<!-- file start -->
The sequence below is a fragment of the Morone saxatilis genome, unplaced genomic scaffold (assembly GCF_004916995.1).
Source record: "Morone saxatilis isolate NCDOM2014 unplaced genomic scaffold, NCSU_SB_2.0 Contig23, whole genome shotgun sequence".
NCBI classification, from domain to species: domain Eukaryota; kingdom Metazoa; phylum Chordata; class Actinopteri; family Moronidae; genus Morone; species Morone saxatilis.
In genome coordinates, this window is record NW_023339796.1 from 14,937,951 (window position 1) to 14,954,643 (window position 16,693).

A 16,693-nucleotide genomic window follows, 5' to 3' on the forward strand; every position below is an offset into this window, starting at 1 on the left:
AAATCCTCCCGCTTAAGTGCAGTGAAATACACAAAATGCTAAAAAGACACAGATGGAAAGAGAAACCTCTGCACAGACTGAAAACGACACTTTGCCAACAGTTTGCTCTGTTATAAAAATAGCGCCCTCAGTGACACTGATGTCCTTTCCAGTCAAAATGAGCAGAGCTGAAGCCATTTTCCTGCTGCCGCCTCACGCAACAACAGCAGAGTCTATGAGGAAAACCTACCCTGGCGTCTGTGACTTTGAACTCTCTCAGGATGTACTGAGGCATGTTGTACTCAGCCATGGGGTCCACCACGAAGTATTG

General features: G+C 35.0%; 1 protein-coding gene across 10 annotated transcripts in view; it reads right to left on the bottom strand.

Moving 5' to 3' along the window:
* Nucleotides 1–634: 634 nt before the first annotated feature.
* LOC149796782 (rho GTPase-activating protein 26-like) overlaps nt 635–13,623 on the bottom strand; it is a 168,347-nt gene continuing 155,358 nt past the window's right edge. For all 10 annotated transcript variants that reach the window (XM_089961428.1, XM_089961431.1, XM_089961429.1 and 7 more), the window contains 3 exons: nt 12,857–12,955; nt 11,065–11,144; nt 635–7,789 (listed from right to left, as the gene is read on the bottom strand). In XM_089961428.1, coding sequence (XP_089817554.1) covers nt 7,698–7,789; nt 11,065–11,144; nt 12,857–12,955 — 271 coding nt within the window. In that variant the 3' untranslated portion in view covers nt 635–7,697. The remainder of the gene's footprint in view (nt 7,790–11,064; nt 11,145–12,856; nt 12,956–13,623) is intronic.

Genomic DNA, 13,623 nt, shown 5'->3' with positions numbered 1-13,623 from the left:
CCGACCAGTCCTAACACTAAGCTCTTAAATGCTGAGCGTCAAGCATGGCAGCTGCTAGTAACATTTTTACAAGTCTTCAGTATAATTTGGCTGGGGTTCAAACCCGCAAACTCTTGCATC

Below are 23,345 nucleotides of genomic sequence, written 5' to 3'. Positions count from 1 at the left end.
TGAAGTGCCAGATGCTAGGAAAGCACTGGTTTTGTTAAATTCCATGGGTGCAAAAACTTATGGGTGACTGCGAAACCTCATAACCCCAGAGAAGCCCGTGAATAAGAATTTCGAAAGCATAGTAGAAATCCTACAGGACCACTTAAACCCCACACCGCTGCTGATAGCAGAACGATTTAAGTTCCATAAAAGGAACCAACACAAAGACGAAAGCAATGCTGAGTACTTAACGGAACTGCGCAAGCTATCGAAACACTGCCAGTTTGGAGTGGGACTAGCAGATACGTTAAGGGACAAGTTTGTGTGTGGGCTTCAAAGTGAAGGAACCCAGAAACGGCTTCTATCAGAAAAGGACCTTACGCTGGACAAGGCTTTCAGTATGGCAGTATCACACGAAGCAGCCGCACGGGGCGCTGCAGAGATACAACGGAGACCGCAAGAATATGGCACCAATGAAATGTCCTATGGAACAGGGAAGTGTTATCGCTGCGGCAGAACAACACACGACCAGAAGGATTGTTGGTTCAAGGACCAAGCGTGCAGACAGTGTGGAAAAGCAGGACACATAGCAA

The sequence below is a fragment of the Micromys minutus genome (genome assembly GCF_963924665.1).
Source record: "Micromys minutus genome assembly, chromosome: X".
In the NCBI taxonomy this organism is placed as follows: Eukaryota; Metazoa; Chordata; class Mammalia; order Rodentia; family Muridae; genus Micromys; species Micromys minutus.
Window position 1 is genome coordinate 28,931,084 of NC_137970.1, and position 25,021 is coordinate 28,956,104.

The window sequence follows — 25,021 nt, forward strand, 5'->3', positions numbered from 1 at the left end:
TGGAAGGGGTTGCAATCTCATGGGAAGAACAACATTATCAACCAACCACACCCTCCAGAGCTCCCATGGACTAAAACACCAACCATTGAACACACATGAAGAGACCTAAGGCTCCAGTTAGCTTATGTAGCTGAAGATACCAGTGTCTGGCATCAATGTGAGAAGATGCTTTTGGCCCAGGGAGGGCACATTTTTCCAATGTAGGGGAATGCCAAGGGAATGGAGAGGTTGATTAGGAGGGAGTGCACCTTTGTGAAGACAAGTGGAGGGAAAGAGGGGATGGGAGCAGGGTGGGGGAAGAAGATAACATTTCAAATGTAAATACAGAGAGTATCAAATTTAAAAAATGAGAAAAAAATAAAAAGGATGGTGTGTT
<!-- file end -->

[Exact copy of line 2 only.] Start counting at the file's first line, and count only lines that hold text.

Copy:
Source record: "Morone saxatilis isolate NCDOM2014 unplaced genomic scaffold, NCSU_SB_2.0 Contig23, whole genome shotgun sequence".